St. Louis Day

Day 4 — Thursday, September 20

A full day in St. Louis, dubbed “Gateway to the West”.  Room service brought piping hot oatmeal with apple slices on trays, complete with flowers, a nice start for our busy day.

We three ladies headed to Collinsville in East St. Louis to see the Cahokia Mounds and Woodhenge, where Native Americans lived and built a sophisticated trading city 900-1400 AD.  No one knows what happened to them — famine, plague or predators — but they left a physically beautiful and historically fascinating site.  Its striking visitor/interpretive center is free.  That morning it was flooded with two school groups having a ball, but they were pin quiet during a 15-minute film tracing the civilization’s evolution, the 2,200 acre site and its 65 tribal mounds.  You can walk through its re-created lifesized village, climb the mounds, and a few minutes nearby, puzzle over Woodhenge, a vast circle of aged wooden poles, probably for ceremonies.

Next up, still in East St. Louis, the Chain of Rocks Bridge.  This bridge used to bring Route 66 traffic across the Mississippi River, but newer highways serve that function now.  Today the Chain of Rocks Bridge is billed as “the world’s largest pedestrian and bicycle bridge.”  We walked to its center for a photo, and once you step on the bridge, the city and rest of the world fall away.  Peaceful, beautiful, windy.

Back into the city, straight to its famous arch and along the river we went, primed for a paddlewheel boat ride on the Mississippi River.  Its horn blasted and we chugged off.  It felt pretty cool to be on the Mississippi looking at the city and land from the water.  During our hour ride, we passed numerous freight barges, some as long as 2-3 football fields.  A nice experience, but I was disappointed the paddlewheels didn’t move;  the boat was powered by engines.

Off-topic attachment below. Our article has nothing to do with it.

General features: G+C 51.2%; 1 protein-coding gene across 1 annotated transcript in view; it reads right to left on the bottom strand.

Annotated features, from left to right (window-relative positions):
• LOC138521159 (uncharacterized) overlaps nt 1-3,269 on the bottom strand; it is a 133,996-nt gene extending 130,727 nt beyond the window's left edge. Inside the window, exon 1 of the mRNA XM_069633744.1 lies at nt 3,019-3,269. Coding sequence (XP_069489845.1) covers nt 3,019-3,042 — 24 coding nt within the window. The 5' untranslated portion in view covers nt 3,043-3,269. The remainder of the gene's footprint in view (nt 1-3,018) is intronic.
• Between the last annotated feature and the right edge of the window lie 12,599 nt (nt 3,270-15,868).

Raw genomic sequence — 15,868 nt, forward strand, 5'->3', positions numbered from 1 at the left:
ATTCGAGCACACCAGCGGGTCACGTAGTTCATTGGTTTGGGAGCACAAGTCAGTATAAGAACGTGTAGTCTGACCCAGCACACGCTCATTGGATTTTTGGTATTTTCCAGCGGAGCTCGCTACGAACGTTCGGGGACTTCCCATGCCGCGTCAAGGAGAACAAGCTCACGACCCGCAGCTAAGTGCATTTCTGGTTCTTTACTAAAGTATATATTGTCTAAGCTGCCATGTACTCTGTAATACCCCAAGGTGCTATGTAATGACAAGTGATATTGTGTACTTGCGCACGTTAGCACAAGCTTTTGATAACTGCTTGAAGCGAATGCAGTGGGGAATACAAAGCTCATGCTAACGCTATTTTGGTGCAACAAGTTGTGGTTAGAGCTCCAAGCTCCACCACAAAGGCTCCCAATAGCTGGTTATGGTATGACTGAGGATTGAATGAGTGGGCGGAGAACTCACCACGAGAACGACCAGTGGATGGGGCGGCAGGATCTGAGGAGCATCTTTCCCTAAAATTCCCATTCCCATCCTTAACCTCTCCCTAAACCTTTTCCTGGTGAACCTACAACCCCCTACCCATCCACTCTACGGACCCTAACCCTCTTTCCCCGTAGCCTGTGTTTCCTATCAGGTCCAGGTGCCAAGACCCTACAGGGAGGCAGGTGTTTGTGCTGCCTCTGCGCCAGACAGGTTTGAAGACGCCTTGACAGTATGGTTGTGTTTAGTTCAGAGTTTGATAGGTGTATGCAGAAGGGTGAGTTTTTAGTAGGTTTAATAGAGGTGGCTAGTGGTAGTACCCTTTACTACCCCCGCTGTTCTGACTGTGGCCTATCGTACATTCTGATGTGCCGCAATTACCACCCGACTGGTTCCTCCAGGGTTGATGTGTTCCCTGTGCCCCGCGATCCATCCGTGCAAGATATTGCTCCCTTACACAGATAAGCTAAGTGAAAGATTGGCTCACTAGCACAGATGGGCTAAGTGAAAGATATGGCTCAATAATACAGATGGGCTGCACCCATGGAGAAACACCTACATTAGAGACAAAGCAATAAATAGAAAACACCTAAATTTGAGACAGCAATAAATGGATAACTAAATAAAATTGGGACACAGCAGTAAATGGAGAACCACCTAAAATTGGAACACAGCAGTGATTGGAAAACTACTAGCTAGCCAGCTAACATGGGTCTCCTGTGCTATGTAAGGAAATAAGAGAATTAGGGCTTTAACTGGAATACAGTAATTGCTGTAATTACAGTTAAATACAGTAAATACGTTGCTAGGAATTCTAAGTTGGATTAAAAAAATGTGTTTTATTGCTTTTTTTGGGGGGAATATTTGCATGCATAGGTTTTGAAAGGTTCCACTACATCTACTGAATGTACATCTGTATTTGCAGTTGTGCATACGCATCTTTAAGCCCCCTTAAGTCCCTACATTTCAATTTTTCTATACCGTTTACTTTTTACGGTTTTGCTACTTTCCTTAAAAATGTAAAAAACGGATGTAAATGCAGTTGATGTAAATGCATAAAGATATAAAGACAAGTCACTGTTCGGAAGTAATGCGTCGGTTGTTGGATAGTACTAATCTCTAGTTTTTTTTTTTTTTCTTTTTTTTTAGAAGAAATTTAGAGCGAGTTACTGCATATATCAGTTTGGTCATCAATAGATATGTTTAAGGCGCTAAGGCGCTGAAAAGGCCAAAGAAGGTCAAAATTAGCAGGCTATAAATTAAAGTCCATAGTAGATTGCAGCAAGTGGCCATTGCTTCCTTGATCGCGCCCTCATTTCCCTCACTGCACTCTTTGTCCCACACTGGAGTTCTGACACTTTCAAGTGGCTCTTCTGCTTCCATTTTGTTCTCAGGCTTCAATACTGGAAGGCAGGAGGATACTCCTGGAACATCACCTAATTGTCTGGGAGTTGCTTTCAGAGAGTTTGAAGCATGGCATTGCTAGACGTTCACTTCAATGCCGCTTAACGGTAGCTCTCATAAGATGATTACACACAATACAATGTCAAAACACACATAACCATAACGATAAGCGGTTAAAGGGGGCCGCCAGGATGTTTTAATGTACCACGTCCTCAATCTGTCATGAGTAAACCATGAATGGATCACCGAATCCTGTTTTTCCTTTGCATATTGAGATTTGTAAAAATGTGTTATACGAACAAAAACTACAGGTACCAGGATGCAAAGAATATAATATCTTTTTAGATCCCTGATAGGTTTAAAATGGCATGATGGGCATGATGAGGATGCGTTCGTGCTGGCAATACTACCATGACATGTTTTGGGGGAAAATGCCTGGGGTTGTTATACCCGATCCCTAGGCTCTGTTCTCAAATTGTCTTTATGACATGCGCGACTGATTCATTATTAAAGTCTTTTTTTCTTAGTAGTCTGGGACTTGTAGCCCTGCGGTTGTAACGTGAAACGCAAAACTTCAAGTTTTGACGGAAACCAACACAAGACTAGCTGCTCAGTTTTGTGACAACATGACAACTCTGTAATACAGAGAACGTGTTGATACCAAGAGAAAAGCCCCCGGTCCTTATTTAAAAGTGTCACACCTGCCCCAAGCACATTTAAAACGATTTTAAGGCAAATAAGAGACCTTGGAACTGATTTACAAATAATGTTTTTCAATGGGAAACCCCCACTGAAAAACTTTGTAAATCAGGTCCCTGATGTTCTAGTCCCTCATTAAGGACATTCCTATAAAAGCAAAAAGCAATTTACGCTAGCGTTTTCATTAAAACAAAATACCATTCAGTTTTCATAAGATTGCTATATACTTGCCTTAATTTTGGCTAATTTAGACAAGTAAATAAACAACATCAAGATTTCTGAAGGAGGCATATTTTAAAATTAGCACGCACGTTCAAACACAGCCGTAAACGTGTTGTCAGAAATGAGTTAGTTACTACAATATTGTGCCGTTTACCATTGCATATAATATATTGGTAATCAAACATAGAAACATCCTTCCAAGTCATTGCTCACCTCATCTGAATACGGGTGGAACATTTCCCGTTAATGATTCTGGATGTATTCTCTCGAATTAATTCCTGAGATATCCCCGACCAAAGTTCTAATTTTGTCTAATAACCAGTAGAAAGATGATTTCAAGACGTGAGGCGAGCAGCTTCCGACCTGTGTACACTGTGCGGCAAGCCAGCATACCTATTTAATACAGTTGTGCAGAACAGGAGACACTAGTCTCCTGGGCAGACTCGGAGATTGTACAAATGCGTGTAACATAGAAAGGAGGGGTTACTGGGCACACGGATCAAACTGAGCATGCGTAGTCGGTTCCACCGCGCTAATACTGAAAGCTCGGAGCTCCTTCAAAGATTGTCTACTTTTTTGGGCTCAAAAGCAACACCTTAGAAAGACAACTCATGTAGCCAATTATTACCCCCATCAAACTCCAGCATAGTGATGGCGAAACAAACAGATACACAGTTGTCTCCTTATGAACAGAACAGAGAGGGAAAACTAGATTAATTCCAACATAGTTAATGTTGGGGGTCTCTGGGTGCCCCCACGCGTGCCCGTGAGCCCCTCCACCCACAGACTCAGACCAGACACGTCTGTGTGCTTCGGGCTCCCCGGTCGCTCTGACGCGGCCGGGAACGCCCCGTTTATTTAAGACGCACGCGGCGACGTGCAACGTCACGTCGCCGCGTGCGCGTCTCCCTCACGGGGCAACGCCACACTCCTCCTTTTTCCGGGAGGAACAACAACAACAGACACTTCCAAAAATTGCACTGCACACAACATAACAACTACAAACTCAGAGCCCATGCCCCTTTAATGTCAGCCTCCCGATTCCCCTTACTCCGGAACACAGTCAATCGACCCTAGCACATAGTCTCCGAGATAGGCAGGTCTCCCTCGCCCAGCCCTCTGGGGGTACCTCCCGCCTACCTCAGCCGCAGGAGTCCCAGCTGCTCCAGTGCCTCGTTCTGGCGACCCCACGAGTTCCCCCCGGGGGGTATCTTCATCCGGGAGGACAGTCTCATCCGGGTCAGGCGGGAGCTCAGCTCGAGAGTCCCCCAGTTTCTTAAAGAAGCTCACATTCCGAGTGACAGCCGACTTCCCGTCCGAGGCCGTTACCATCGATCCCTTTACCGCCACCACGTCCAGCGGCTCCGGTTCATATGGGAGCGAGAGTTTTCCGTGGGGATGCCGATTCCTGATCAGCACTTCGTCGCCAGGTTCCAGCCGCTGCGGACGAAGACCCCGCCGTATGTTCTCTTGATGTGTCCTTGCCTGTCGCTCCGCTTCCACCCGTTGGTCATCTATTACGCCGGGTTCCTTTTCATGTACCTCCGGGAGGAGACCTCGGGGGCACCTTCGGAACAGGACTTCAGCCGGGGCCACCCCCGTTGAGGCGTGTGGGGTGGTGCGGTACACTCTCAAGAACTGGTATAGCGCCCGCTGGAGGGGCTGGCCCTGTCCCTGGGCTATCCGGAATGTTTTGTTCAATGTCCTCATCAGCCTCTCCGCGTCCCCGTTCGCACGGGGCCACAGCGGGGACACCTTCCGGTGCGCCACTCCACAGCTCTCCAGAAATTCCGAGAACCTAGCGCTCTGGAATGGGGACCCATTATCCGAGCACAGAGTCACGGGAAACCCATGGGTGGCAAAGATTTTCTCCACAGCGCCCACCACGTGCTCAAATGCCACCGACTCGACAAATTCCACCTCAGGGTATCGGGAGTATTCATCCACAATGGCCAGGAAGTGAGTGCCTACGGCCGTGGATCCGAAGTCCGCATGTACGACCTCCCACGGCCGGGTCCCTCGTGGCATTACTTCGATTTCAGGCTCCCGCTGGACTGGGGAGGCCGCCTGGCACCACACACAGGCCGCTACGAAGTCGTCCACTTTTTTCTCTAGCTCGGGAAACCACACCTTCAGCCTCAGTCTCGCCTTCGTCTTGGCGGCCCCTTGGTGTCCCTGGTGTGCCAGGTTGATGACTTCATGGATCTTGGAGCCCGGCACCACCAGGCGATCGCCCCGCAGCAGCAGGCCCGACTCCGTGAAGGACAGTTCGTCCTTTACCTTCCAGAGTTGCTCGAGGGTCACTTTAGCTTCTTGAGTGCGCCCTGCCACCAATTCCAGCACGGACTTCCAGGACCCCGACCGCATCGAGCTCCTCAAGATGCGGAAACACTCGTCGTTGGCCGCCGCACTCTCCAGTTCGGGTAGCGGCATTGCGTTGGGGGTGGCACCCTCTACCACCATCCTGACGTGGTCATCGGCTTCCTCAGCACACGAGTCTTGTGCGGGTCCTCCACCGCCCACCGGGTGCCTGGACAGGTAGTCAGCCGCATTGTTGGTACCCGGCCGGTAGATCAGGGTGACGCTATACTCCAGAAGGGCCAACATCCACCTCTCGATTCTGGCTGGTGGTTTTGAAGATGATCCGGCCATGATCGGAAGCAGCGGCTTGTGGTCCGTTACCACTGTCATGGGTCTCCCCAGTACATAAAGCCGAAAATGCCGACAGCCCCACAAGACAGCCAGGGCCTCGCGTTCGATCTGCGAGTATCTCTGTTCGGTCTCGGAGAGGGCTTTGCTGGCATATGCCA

We finished the day with a ride to the top of the famous Gateway Arch.  The shining stainless steel arch is simple but stunning.  Designed by Finnish architect, Eero Saarinen, it soars to 630 feet.  The trip up is by a tram that operates like a cog train; you ride in egg-shaped pods which seat five people.  It takes only 4 minutes to the top where you can walk a long corridor with narrow windows that give a nearly 360 degree view.  The trip down is even faster, 3 minutes.

At dusk, we dropped Dee at the Amtrak Station for her train back to Ft. Worth, and we returned to the beautiful Union Station Marriott for our last night in this historical hotel.

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